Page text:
Monitoring smog together in Beijing

3 min reading time

From space you have a good view of what’s happening on the ground, and satellite monitoring of terrestrial processes using optical technology is on the rise. For instance, the Chinese space institute BISME and TNO are working together to measure and improve air quality in Beijing.

“New applications for optical monitoring from space are appearing all the time,” says Bart Snijders, Business Consultant at TNO. Optical instruments can be used to monitor air quality, but also water quality. “For instance, you can now follow the course of a disaster from space, see where the most damage has been done, and know where help should be sent first.” Another application is the monitoring of agricultural properties, which allows farmers to see – from a height of 700 kilometres, and with an accuracy of five square metres – whether and where their land needs water or fertilizer. Services like Google Earth also use satellites to keep their information up to date.

“You can now follow the course of a disaster from space, see where the most damage has been done, and know where help should be sent first”

Collaboration with China

The number of possible applications is growing, and so is interest in these innovative technologies. Snijders: “Including in China, which is hard at work catching up on space technology.” The Beijing Institute of Space Mechanics and Electricity (BISME) and TNO have entered into a partnership to exchange knowledge and start projects. Snijders is one of the pioneers in this collaboration: “We started by developing instruments to monitor air quality in Beijing. And for good reason: there are still no reliable data, but the city’s smog can shorten its residents’ lives by years.”

Monitoring smog from space

Measures clearly needed to be taken. “To get started on that, you have to know what the sources of air pollution are, and how smog spreads,” explains Snijders. “We measure that from space. Our optical equipment analyses the sunlight reflected from the Earth’s surface, and then determines – by looking at the absorption of different wavelengths – what materials are present and in what concentrations.” That sounds easier than it is. “When you’re doing these measurements from a height of hundreds of kilometres, you’re measuring the concentration of a substance not just on the surface of the Earth but in the entire air column below the satellite. So if you want to know how bad the smog in a given Beijing district is, you have to process the measurement data. Our TNO colleagues and the KNMI scientists are expert at this, and are closely involved in our collaboration with BISME. And in order to also be able to predict changes in this air quality, we developed a model that takes the weather forecast and pollution sources into consideration. We are currently working hard on its improvement.”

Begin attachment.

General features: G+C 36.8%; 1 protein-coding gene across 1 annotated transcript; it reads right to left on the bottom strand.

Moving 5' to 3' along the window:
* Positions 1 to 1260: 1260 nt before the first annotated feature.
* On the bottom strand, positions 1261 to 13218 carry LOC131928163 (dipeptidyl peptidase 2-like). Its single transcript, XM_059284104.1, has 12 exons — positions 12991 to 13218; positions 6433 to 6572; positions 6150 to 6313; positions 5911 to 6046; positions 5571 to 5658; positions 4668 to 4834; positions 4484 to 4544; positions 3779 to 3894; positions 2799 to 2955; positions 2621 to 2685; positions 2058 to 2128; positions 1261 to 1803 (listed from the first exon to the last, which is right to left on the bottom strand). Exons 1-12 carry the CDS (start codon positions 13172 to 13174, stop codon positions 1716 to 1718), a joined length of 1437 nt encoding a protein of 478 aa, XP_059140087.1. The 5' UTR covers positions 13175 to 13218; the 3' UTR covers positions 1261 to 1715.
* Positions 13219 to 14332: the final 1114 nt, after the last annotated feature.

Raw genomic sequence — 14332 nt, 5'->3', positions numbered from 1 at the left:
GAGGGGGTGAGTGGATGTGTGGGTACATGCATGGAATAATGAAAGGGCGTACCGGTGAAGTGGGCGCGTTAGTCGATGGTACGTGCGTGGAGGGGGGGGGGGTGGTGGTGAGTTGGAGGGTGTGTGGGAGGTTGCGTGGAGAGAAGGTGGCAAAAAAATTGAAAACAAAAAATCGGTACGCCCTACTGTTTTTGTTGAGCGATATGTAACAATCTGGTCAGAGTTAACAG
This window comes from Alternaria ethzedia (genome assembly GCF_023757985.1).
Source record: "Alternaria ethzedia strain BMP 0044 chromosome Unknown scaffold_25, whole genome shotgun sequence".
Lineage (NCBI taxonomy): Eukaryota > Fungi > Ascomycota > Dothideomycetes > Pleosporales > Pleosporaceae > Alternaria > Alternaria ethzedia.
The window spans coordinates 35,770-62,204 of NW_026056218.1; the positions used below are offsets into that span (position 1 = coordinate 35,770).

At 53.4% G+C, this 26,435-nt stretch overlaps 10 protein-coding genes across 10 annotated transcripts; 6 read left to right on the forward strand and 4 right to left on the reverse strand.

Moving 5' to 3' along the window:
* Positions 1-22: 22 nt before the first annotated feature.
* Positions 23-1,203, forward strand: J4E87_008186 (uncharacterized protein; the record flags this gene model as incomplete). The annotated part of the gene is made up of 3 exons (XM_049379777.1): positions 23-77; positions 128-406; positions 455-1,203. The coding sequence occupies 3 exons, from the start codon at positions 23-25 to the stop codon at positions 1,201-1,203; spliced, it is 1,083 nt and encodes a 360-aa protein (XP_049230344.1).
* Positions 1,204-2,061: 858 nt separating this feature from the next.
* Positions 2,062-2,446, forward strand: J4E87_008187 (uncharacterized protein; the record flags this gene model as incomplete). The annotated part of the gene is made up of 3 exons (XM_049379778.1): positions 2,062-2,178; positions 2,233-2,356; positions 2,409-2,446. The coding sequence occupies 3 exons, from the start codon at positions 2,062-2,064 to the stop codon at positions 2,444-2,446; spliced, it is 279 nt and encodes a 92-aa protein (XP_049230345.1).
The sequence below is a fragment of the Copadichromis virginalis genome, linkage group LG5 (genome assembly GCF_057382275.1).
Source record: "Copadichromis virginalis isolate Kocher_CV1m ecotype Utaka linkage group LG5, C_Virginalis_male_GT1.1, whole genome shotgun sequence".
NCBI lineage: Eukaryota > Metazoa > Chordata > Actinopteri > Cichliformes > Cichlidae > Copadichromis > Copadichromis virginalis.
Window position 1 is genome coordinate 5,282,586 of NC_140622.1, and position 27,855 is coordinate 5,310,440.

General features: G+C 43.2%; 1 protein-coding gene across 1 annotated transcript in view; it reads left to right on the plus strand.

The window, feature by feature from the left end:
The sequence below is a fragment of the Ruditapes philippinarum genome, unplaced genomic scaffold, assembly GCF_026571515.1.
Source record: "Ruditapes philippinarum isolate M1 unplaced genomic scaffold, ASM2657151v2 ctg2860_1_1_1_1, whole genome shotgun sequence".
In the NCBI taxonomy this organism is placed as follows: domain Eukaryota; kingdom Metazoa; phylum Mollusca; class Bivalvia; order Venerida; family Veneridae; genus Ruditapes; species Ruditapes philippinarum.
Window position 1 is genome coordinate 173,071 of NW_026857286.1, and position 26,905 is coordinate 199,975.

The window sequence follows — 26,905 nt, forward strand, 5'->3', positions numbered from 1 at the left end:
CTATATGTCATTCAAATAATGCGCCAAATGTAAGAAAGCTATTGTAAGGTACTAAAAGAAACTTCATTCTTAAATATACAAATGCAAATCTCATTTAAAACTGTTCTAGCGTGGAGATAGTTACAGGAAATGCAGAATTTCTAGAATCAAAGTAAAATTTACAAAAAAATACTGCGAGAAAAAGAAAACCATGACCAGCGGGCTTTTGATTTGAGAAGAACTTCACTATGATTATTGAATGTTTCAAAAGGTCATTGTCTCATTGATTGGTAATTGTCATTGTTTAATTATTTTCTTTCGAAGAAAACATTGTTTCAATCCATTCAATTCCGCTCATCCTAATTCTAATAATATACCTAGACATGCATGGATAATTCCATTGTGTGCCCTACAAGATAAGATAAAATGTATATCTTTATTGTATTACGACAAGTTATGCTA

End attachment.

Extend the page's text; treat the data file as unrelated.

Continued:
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The air quality (nitrogen dioxide concentration) in Asia as registered on 10 October 2017. The dark warm colours represent the poor air quality above Seoul and Beijing.

Improving air quality

The Chinese authorities have been taking measures based on this kind of knowledge, and Beijing air quality is gradually improving. In the meantime BISME and TNO have already launched other projects. Snijders: “Monitoring the emission of the greenhouse gas CO2, for instance, which is something the Chinese government wants a clearer picture of. There’s more in the pipeline, but I can’t talk about it yet. It shows, at any rate, that the contacts are good. To strengthen ties still further, from 16 to 18 October 2017 a strong BISME delegation came to Delft for the 4th International Symposium of Space Optical Instrument and Application.”

“Until recently it was only big players like ESA and NASA who had orders; now that building and launching small satellites has become much cheaper and simpler, private companies – and even, ultimately, individuals – can be clients”

Giving Dutch businesses new opportunities

Expertise in the use of optics in space is not only applicable in China, Snijders adds: “We can make use of our Chinese experience elsewhere, too, including the Netherlands. So we’re going to be using our contacts to give Dutch businesses new opportunities. Those opportunities are growing all the time, because the space industry is changing fast. Until recently it was only big players, like ESA and NASA, who had orders. Now that building and launching small satellites – so-called ‘CubeSats’ – has become much cheaper and simpler, private companies – and even, ultimately, individuals – can be clients.” Little of this development has yet been seen in China. “There the government will be our biggest client for the time being, but things are moving fast”, says Snijders. “That’s why we have to stay on top here in the Netherlands. It’s like surfing: you have to stay near the top of the wave to keep moving.”

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Ir. Bart Snijders Locatie Leiden - Sch + Page 1 Location: Location Delft - Stieltjesweg
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